Thursday, February 20, 2014

ParaNorman [2012]

Huh. Take a look at the tagline on the poster, 'You don't become a hero by being normal'. I get their point, but I can think of a lot of heroes who were 'normal'. Emmet from The Lego Movie, Sam Gamgee from Lord of the Rings, Atticus Finch from To Kill a Mockingbird, shall I go on? I could, but that's not what I'm here for.
Today, while the rest of the family was fetching rabbits (long story), me and my 'lil Bro stayed home and used the Netflix instant view to our advantage, because we are sick and when you're sick you can stay home and watch movies, it's the unwritten law of the universe.
I picked ParaNorman because it's of the stop-motion Macabre genre, which I have been becoming increasingly fond of. I've heard quite mixed things about it, and this review is going to be quite mixed. Spoilers await ahead too, but because this movie is two years old I'm not going to bother with my little warning signs.
ParaNorman is the story of young Norman, who sees and speaks to the dead. Because of this, he's an outcast, mocked and shunned by the town, misunderstood at home. I'm not such a big fan of the Misunderstood Hero type story, but I don't hate it either. Odd Thomas is an outcast (Oddie can also see ghosts, by the way), as is Jean Valjean. But, poorly executed, this trope can be slightly irritating. ParaNorman doesn't exactly butcher it, but I was rolling my eyes every time an adult came on screen, because literally ALL the adults in ParaNorman are useless at best. I know that the major Aesop Moral of this movie was to not be afraid of what you don't understand, and that had to be illustrated, but I don't understand how all the adults in town are all this level of stupid bigot. Irritating! Why is it so unfashionable to have responsible adults as in stories where a kid is the main character? Serves as a reminder of how our present day generation believes itself so much more superior to past ones.
Anyway, Norman finds that it's up to him to put a stop to the annual Curse of the Witch. The Curse of the Witch was first placed upon the town by a vengeful witch, and it causes the dead to rise from their graves. The spell has been kept at bay for 300 years, by reading a book of fairy tales aloud at the place the witch was buried. However, Norman can't find the witches burial place, and so all hell breaks loose. Almost literally.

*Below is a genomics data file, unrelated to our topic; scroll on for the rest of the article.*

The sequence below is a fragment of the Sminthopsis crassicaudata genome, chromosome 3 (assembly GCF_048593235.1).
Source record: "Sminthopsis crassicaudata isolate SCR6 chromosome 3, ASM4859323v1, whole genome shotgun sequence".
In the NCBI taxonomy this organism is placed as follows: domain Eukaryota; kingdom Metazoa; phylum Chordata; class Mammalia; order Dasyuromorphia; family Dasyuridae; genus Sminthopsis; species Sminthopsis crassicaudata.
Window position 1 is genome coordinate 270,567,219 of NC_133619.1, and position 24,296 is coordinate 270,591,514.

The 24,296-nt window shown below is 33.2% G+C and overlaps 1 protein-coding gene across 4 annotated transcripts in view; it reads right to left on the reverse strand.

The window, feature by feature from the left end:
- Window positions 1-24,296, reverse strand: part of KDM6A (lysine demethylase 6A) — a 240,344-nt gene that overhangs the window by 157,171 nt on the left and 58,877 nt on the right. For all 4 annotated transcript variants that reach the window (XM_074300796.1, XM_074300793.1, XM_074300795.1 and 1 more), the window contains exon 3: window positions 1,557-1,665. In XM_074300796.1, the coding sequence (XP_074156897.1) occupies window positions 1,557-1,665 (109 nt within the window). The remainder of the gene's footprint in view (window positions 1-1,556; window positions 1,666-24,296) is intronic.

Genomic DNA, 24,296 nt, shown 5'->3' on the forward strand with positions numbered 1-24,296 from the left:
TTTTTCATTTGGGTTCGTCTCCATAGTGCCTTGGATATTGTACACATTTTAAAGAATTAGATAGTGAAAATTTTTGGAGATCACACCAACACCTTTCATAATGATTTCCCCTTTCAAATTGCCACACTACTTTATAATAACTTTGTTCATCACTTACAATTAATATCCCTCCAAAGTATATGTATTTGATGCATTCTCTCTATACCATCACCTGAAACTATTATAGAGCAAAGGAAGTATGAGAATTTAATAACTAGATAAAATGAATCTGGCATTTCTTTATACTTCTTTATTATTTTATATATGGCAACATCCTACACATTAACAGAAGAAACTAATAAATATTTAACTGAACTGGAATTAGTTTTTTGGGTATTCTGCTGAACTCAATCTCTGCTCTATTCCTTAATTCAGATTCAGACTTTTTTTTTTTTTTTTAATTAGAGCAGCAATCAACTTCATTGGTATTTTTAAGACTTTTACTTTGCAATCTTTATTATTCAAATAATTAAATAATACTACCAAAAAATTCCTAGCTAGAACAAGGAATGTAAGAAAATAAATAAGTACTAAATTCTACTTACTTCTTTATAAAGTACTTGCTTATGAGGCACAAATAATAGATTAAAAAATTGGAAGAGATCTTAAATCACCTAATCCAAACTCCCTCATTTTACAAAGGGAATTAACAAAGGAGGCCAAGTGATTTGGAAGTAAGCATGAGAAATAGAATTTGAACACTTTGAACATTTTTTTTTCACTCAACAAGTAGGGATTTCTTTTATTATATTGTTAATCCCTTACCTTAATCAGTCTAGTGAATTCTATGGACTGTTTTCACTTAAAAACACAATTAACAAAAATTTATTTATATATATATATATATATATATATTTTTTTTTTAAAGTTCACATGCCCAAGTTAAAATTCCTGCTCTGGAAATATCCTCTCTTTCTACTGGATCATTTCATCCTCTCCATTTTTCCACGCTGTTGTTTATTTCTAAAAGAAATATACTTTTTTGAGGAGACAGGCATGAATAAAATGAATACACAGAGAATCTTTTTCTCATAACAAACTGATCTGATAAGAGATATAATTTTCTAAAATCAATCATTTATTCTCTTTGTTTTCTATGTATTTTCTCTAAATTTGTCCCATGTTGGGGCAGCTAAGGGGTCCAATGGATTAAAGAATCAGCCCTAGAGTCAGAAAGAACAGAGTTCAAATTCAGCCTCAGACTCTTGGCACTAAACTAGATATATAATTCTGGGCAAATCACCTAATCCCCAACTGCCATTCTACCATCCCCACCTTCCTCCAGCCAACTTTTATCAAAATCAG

Plot wise, ParaNorman is pretty dang good. Not the most original of movies, but it's got a great premise, and an unexpected (somewhat distressing, I should probably add) twist. It's the characters (and some aforementioned thematic elements) that deflate my enthusiasm.
Though they are all more or less redeemed in the end, every character who isn't Norman is a one-dimentional stereotype. You have the Fat Sidekick (Neil), the Bratty Teenage Sister (Courtney), Goth Bully (Alvin), Dumb Jock (Mitch), the kind, yet passive mother, and of course! Everyone's favorite, the Mean Patriarch. None of these characters really grow though the story, and no, I don't count last minute changes of heart as character development. The only one I find (sort of)  realistic is Courtney. She is by no means a layered or complex character, but it makes sense that even if she's annoyed by her little brother, she would still defend him when it was important. Still though, until that moment, there was no indication that Courtney was anything but a stain upon humanity.
On the positive side, the production of the ParaNorman was amazing. Not just the puppets and scenery, but also the cinematography. I love it when non-live action films have stunning cinematography, and this is a really good example of that. It's almost worth all the crude references and tired clichés. Also makes you wonder what kind of movie this would be if the makers had put as much love into developing the world and side-characters as they had put into creating it.

The Verdict: B-
ParaNorman has terrific cinematography and a good premise. It's different from a lot of other movies, but sadly, in some ways is just like them. Despite marketing, this is not a movie for kids. I watched it with my teenage brother, but I wouldn't really recommend it for viewers under 13.

Later amigos,

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